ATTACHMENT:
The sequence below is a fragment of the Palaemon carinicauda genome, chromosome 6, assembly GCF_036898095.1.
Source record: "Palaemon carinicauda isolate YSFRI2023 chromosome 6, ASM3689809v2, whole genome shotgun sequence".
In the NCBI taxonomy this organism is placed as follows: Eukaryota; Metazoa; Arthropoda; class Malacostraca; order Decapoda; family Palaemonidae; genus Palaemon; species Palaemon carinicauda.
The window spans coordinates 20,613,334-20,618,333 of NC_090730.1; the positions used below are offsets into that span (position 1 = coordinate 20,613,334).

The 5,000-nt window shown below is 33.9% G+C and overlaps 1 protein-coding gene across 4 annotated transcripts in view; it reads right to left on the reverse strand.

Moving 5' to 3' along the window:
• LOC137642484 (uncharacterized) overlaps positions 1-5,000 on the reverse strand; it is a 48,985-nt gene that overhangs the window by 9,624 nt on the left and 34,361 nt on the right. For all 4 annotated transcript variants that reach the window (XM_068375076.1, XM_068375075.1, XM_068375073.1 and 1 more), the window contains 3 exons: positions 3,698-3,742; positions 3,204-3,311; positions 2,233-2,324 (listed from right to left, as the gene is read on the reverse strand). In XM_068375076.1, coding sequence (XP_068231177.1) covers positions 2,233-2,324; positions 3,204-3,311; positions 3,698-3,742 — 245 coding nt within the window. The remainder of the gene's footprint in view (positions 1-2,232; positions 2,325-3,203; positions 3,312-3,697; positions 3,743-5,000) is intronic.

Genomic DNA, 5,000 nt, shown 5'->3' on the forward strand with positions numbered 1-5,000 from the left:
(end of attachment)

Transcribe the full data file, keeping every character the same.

The sequence below is a fragment of the Palaemon carinicauda genome, chromosome 6, assembly GCF_036898095.1.
Source record: "Palaemon carinicauda isolate YSFRI2023 chromosome 6, ASM3689809v2, whole genome shotgun sequence".
In the NCBI taxonomy this organism is placed as follows: Eukaryota; Metazoa; Arthropoda; class Malacostraca; order Decapoda; family Palaemonidae; genus Palaemon; species Palaemon carinicauda.
The window spans coordinates 20,613,334-20,618,333 of NC_090730.1; the positions used below are offsets into that span (position 1 = coordinate 20,613,334).

The 5,000-nt window shown below is 33.9% G+C and overlaps 1 protein-coding gene across 4 annotated transcripts in view; it reads right to left on the reverse strand.

Moving 5' to 3' along the window:
• LOC137642484 (uncharacterized) overlaps positions 1-5,000 on the reverse strand; it is a 48,985-nt gene that overhangs the window by 9,624 nt on the left and 34,361 nt on the right. For all 4 annotated transcript variants that reach the window (XM_068375076.1, XM_068375075.1, XM_068375073.1 and 1 more), the window contains 3 exons: positions 3,698-3,742; positions 3,204-3,311; positions 2,233-2,324 (listed from right to left, as the gene is read on the reverse strand). In XM_068375076.1, coding sequence (XP_068231177.1) covers positions 2,233-2,324; positions 3,204-3,311; positions 3,698-3,742 — 245 coding nt within the window. The remainder of the gene's footprint in view (positions 1-2,232; positions 2,325-3,203; positions 3,312-3,697; positions 3,743-5,000) is intronic.

Genomic DNA, 5,000 nt, shown 5'->3' on the forward strand with positions numbered 1-5,000 from the left: